How these women present themselves is just one of the many varied and wonderful dichotomies in this film. Church and state, rage and compliance, welcome and avoided, subjective and objective, participating and watching, revenge and forgiveness. Anna is a dutiful nun abstaining from all things worldly in order to detach herself from society and devote herself to religion. Wanda is a Jewish resistance fighter turned prosecutor turned judge, constantly and quietly seething about the injustices in the world, distracting herself from her life through vices. Anna is asked to bless a baby, merely by virtue of her appearance, in the same scene that Wanda is threatened off of a property. The richness of Wanda’s life, chatting closely and dancing with new men, enjoying live music and hard-to-get cigarettes, dripping with her indulgence of life’s casual experiences, is in stark contrast to the cloistered life Anna leads. The convent is a woman-centric community but devoid of any physical or emotional intimacy, almost awkward in the forced ‘separateness’ of each woman, dotted by scenes of wishfulness or wanting by Anna, especially after experiencing Wanda. Visually, the framing further separates Anna and Wanda. A particularly pivotal scene moves between frames that focus on Wanda’s upper head and face,interacting with frames of Ida’s lower face, chest, and saint medallion. Wanda’s unseen, churning thoughts play against the allusion of Anna’s complacent non-judgemental piety. In fact, Anna is a dichotomy in herself- she is also Ida, the once-lost Jewish child who is suddenly expected to experience, rage, seek, and reconnect. There is a point during the film in which Anna chooses to step into Wanda’s shoes and live in a way Ida may have been expected by her aunt. She wears her aunt’s clothes, smokes, drinks, puts her hair down, experiences closeness to others and lust. Anna tries on Ida for a day, solidifying the differences between their existence, or perhaps non-existence.
These interactions between Wanda, Anna, and Ida can lead into an interesting discussion about personal and generational trauma. Ida is a catalyst that forces Wanda to reconcile the death of her family, to finally seek out truth and closure. But at what cost? Anna’s sudden appearance at Wanda’s doorstep opens old wounds in ways that are damaging, especially as Wanda does not really have a supportsystem. Generational trauma is thrust upon Anna early in the film, and keeps piling on; she has no idea she is Ida, who Ida should be, that her family was not only murdered but murdered due to international political unrest, and that despite her convent upbringing her heritage is Jewish. Losses that affect the whole country are touched on; houses stolen from Jewish tenants, the loss of rabbis, the neglect of Jewish cemeteries, the erasure of long-lived families due to their religion. Even scenes unknown to both characters add to the emotional luggage for the audience: Ida/Anna sharing her departed mother’s love of art, Wanda wishing Ida would uncover the red hair she inherited from her mother, knowledge about the family deaths that are known to one character but not another. Trying to hold space for it all is a lot. The audience is forced to ask if Wanda and Anna/Ida reconnecting is truly worth it. Is digging up bones of the past the best way to heal and move forward? In some ways, we see the rest of the world through this lens; what is the best way for humans to heal from the atrocities that have happened in this war, and how will the trauma trickle down? I don’t think there is a finite answer. Wanda and Ida’s story is one of a potential many, and through this film we can pinpoint the moments they chose specific ways to react to their pain. One of these is the final scene. At the end of the film, there is a sudden shift; the quietude is broken. We watch Anna walking back to the convent. The camera jostles ahead of her, as though the camera man is walking backwards, struggling to keep up. What seemed to be understood has been broken and is unlikely to be repaired.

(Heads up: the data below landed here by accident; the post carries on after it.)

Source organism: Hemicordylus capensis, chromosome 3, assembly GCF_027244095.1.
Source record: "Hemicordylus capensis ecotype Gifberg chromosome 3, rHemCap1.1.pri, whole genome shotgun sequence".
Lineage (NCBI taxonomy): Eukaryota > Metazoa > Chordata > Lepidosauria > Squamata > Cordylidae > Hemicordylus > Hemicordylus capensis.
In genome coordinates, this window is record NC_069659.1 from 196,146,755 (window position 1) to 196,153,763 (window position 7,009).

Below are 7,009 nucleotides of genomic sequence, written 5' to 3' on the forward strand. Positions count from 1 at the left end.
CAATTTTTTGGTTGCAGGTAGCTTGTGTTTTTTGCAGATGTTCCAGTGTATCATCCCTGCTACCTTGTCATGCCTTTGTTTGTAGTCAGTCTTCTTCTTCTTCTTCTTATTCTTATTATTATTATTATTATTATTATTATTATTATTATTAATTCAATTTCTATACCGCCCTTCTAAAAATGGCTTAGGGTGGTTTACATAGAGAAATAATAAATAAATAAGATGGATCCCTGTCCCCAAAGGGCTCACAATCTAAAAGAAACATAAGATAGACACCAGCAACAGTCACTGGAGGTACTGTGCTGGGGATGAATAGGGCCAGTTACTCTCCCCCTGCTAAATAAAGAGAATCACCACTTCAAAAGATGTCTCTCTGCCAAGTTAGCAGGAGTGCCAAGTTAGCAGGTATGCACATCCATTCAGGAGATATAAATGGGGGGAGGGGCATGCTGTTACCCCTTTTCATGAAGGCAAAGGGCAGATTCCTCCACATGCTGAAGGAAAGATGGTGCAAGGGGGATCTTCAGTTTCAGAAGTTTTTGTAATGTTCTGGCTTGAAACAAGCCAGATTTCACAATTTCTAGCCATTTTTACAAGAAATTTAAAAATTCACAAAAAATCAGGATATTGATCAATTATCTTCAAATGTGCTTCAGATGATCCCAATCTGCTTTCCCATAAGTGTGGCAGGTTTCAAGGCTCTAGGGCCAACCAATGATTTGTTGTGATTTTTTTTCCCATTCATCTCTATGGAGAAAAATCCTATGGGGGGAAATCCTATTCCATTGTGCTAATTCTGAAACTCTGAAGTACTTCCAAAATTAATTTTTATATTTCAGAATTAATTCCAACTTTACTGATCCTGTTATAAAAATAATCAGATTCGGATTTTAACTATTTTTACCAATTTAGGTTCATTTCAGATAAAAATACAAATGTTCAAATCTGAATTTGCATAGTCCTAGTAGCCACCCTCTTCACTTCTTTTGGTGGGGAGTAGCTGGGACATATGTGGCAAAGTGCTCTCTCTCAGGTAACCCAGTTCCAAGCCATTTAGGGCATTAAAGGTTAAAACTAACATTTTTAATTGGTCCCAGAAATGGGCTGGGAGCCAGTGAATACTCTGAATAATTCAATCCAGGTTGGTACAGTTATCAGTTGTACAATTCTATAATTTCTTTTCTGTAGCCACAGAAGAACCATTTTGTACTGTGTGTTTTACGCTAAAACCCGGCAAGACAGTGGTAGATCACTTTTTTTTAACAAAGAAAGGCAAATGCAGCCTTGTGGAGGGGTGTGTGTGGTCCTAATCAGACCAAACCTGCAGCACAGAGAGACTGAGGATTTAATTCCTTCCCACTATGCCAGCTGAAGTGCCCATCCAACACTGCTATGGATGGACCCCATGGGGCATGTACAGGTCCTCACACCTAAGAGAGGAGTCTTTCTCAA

Overall, I deeply enjoyed this film. Aside from being visually delicious, it is a wonderful option if you’re looking to have some brain-bending discussions about inherited expectations, the way trauma informs actions, and how pivot moments create what-ifs and alternative endings. Before watching, please be aware that this movie does include a non-violent, non-graphic suicide. The quality of being historically set and shot in black and white does allow some abstraction, helping the audience distance themselves and stay emotionally regulated. It is an experience that is satisfying to consume but takes a bit to digest.